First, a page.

The 25-year-old Manassas Park, Va. course will close on May 19, after a deal was struck by Prince William County and the city to extricate the county from a lease that was not set to expire until 2027. The course, located in an historic park with sloping terrain, has lost money every year it has been operated, largely because of high maintenance costs. It may now be reforested, but must still be reserved for some form of recreational use.
General’s Ridge Golf Course in Manassas Park, Va. will host its final foursomes on the weekend of May 18-19, in the wake of a decision to shutter the property that is owned by Prince William County (Va.) and has operated in the red for years, the Prince William Times of Warrenton, Va. reported.
The Prince William Board of Supervisors voted unanimously on May 7 to close the 18-hole course through a deal with the City of Manassas Park, from which the county had leased the 270-acre, 18-hole course since 1994, the Times reported. As part of the deal, the supervisors agreed to pay Manassas Park $489,212 to extract the county from its 33-year-lease, which did not expire until 2027.
The supervisors also agreed to return four parcels of land to the independent city, three of which are part of Signal Hill Park, an open space operated by Manassas Park’s Park & Recreation department that includes an historic Confederate Army military site.
The fourth parcel is privately held land that connects Signal Hill Park to the city’s municipal boundary, according to county documents, the Times reported.
Supervisor Marty Nohe, R-Coles, said the deal is a good one for the county because the golf course, which was originally hoped to make money for the county’s former park authority, never achieved that goal, the Times reported. “It didn’t make money a single year we had it,” Nohe said. “In fact, it’s lost money by the bucket load.”
Prince William County operates three other courses, the Times reported: Prince William Golf GC in Nokesville, Va. and Forest Greens in Triangle, Va., which are both 18-hole courses, and Lake Ridge Park Golf Course, which has nine holes.
The other golf courses also lose money, the Times reported, but not as much as General’s Ridge, which is more expensive to maintain in part because of its sloping terrain, according to Brent Heavner, spokesman for Prince William County’s Parks and Recreation Department.
“General’s Ridge, by itself, has accounted for more than 50 percent of losses for the golf operation writ large,” Heavner said.
Closing the golf course would save Prince William County about $2.5 million over the course of the remaining eight years left on the lease, the Times reported, according to Seth Hendler-Voss, the county’s Director of Parks and Recreation.
General Ridge’s challenging terrain also created another reason why the course struggled financially, Nohe said. “It’s always been the least popular of the three [18-hole golf courses] because it’s so difficult to play,” he told the Times in an interview before the vote.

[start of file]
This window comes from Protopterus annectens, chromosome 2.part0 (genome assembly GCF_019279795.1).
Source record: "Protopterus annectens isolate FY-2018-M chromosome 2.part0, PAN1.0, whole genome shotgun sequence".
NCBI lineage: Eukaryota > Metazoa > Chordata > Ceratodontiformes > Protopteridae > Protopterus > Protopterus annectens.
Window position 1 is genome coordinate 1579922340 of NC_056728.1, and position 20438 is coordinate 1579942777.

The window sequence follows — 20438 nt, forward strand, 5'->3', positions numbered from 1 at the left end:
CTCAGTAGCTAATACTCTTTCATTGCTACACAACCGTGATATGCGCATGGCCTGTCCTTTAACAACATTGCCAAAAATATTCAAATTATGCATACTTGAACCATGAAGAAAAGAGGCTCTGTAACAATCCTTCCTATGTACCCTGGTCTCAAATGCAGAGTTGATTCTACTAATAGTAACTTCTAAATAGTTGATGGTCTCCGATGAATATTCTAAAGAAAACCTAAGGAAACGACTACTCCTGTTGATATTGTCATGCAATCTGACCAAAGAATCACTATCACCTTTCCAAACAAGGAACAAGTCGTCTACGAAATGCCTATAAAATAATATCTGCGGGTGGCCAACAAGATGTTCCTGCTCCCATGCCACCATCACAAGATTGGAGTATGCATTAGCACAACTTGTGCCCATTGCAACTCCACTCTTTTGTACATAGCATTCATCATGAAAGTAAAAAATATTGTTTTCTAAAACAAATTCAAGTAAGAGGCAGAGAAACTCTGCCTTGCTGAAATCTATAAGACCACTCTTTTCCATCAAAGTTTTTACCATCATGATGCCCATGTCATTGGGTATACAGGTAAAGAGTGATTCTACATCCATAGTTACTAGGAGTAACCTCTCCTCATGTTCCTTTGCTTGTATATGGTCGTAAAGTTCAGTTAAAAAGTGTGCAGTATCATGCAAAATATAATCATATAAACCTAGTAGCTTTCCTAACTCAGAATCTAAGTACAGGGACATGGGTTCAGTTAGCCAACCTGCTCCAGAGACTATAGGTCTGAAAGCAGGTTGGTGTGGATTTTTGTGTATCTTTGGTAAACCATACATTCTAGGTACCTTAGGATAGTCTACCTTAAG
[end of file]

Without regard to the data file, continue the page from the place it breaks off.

A recent survey of golfers also showed that several who played the course had traveled to it from outside the county, most commonly from Fairfax and Loudoun counties, Nohe added.
There are now also several privately owned and operated golf courses in the area, which wasn’t true when General’s Ridge opened in 1996, the Times reported. For those reasons, the county considered it a win to offload the course, Nohe said.
“On the county side, it’s a win for us because we’re no longer going to be dumping money into a facility that very few people use,” Nohe said.
Manassas Park Mayor Jeanette Rishell said the city is still considering its options for what to do with the General’s Ridge golf course, the Times reported. Part of the course may eventually be reforested—a move that would help the city meet new requirements related to the Chesapeake Bay Act—but that has not yet been decided, Rishell said.
“There are no immediate plans for the golf course, and the Manassas Park governing body would take a look at all staff recommendations in order to make an informed decision,” Rishell said in an e-mail to the Times.
“At some point it certainly could be reforested,” she added. “But right now, there are no immediate plans.”
The original purchase of the land used for the General’s Ridge course involved federal grant funds, and the grant’s restrictions say it must be used for recreation purposes, Rishell noted.
“Any change of use will need to go through and be approved by the federal government, however long that may take,” she added. “So it is uncertain when we will have the flexibility to make any decisions.”
The decision to close General’s Ridge “underscores that we have to be very careful when we dabble in enterprises that interfere with private industry,” Supervisor Pete Candland, R-Gainesville, noted. Government should not be in a position to “compete with the private sector,” Candland added, the Times reported.
No one on the Board made mention of the fact that the vote to close General’s Ridge took place on the same day the supervisors would later hear about $200 million worth of new park projects that could be put before voters in a referendum in November, the Times reported. Those projects include an $84 million indoor track complex, a $21 million indoor field house and a $42 million aquatics and fitness center.
As if anticipating the question about competing with private industry, the Times reported, Hendler-Voss noted in his presentation that the proposed field house, which would provide turf fields for soccer, lacrosse and other sports, would not necessarily compete with similar private entities.
“The modest inventory in the county supplied privately is not large enough to serve entire leagues,” Hendler-Voss said, adding: “The county has 30,000 league participants.”